What do you do after surviving breast cancer?
Grace Gawler, a cancer strategist with 38 years of experience and more than 14,000 clients, and the author of one of the first books (Women of Silence: The Emotional Healing of Cancer) on the emotional and psychological impact of breast cancer
What I’ve found useful whenever I’ve had a consultation with Grace, is her blend of knowledge and experience of treatments and the psychology of cancer patients. She’s also someone who’s gone through a serious illness, so she knows just what it takes to weather the storms of a life-threatening illness. It is that level of empathy that makes her unique in her services and someone I feel I can talk to because she truly understands!
In this radio show, Grace talks about surviving survival.Two key areas she covers are: (1) the void that is created after the flurry of treatment stops and the gap between monitoring visits to the specialist doctor widens (2) the what-if phase after treatment … “what if the cancer recurs?”
With patients living longer, women often have impaired life quality and declining well-being after breast cancer. The wounds are often unseen. Surviving Survival is about the need to become an alchemist, transforming the threat of losing our life, to helping us find our life!
Updated 15 April 2014 with more personal additions
From the book “Cancer Etiquette” by Rosanne Kalick – one of the best books in the market offering guidance on what not to say and what to say to people who have cancer. [Unfortunately it is only available as a hardcover book. Amazon has some used copies].
I’ve covered some of the mistakes people make when speaking to someone who has cancer in Part 1, as mentioned in Rosanne Kalick’s book.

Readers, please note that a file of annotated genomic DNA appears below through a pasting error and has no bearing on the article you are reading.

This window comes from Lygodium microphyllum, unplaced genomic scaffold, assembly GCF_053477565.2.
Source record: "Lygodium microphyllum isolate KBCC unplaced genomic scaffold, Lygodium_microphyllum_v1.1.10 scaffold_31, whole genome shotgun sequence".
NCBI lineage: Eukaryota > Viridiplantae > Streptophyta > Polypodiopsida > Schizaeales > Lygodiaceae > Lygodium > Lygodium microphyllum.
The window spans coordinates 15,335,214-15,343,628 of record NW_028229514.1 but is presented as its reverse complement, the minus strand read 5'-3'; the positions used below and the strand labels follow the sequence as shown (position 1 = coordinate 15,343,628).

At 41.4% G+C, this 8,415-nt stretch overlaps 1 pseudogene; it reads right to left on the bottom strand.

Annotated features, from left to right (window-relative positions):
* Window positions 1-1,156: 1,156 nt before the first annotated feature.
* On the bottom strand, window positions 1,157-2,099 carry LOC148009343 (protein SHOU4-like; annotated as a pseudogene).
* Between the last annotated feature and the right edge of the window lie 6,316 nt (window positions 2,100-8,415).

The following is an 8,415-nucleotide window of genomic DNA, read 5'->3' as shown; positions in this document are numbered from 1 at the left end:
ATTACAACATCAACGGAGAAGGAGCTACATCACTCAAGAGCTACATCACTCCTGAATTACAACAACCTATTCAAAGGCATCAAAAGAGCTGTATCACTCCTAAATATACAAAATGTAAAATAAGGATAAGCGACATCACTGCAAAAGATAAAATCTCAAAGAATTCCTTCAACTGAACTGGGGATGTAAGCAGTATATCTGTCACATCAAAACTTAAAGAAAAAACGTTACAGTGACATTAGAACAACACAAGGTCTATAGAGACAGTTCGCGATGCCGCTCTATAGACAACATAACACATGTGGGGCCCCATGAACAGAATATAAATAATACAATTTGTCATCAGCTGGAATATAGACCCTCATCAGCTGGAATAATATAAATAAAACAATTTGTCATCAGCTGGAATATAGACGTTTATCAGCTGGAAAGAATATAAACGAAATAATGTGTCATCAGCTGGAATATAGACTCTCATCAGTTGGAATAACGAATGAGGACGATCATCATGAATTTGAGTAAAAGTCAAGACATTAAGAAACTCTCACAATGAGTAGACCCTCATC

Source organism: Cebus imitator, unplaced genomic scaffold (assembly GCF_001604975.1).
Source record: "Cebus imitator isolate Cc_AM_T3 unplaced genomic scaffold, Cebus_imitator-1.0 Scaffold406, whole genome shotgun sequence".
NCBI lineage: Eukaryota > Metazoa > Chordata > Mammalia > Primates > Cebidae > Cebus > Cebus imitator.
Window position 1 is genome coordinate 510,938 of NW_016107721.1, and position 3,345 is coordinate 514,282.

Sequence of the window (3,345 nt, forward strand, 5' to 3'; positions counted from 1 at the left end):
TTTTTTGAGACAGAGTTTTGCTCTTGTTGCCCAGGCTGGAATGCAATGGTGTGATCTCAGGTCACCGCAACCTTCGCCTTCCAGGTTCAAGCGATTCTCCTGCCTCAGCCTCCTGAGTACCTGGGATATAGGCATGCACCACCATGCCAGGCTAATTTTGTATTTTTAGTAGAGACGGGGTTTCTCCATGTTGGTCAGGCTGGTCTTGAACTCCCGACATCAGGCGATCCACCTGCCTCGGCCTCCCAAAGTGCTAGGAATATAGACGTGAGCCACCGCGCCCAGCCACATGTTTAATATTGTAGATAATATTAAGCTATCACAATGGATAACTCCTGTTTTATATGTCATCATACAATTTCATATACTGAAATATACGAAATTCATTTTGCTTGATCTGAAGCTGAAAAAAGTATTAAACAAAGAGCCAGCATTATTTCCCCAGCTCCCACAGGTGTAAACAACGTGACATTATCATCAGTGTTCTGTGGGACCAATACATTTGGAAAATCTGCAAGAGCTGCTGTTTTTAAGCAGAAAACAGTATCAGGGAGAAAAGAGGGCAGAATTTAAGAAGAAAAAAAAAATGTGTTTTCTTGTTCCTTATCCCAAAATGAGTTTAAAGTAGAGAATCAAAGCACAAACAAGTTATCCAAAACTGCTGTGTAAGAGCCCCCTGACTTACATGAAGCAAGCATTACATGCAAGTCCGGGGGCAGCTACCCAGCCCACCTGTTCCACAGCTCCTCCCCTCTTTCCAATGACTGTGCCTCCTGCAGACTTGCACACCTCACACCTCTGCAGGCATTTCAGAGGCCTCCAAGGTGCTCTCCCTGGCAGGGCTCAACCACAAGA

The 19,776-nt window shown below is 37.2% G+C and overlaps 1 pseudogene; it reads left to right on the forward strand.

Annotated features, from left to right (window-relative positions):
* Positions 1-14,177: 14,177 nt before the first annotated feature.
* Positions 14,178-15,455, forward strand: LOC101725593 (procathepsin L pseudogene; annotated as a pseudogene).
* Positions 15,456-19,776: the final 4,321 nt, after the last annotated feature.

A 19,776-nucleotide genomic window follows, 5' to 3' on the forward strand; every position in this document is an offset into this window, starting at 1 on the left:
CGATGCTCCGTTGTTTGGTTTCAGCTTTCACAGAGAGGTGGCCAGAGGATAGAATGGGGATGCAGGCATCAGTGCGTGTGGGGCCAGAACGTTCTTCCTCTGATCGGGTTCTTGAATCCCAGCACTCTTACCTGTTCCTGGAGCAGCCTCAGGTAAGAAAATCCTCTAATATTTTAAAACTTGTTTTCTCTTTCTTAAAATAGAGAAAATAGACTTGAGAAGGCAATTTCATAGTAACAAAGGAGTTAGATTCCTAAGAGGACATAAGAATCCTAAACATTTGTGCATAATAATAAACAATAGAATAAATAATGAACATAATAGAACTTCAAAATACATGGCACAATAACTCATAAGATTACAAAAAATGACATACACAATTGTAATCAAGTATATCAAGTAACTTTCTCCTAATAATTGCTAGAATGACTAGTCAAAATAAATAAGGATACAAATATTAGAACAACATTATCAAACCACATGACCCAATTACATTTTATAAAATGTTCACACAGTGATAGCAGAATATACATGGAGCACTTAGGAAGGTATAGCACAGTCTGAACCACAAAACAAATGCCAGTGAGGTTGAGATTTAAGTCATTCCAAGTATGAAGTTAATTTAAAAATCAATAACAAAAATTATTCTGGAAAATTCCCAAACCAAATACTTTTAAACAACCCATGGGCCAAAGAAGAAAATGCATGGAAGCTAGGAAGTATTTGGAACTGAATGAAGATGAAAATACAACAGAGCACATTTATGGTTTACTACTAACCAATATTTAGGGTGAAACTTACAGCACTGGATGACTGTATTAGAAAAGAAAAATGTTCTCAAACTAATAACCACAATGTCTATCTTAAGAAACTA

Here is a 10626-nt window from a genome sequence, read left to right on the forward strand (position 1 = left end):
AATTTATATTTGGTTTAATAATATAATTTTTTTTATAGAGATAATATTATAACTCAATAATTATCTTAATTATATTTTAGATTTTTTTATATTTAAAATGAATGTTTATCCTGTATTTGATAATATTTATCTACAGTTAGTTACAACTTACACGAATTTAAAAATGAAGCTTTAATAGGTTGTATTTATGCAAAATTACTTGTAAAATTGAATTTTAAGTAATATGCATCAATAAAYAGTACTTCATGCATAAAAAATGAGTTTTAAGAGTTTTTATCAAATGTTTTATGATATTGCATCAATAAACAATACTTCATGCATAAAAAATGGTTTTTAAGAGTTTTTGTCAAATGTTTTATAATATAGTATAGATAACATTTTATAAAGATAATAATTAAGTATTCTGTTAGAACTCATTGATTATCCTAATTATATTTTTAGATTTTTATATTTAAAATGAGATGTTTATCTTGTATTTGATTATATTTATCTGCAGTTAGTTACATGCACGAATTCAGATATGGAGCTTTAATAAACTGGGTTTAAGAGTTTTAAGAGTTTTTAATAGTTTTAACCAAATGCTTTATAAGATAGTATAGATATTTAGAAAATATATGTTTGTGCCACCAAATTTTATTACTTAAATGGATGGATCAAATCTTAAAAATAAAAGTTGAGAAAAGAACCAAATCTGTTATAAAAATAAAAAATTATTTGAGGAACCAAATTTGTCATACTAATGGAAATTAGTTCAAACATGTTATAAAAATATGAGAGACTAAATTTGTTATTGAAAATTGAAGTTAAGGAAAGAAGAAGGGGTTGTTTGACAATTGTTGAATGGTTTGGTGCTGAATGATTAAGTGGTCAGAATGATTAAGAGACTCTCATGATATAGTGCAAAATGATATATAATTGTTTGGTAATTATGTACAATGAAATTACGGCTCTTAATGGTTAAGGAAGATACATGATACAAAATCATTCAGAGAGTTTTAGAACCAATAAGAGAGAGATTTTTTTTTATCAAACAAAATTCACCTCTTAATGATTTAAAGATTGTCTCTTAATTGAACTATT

In Part 2, Rosanne Kalick shares some tips on what not to say, and to say, to someone who has cancer. I’ve since updated this post with my personal additions, so it’s hard to separate what is Rosanne Kalick’s and what is mine, but the bones of this post is from her book.
I was talking to someone who had a device that he claimed could heal diseases (including cancer).
Mid-way through, he said to me: “you know, we’re all going to die some day, so that might help you to face what you’ve got.”
I didn’t know whether to laugh or to cry.
Yes, we’re all going to die someday, but mate, you’re not the one with cancer, and not the one with one foot (metaphorically) in the grave. And cancer is not a walk in the park.
Book: “Speak the Language of Healing: Living with Breast Cancer without Going to War“.
Authors: Susan Kuner, Carol Matzkin Orsborn, Linda Quigley, Karen Leigh Stroup
Publisher: Conari Press
This is one of the best books I’ve read on how to deal with cancer.
Most books tell us that cancer is a war. We are told we have to fight it … it is a battle. Cancer becomes a disease filled with aggressive terminology, there are conflicts, it is the enemy to be vanquished, and the people who have cancer are victims. People who make it through the treatment are survivors and winners. Those who die from it are defeated and seen as losers and failures.
For some, using military metaphors is helpful. But for others, this book shows us there is a new way of thinking about and living with a life-threatening illness.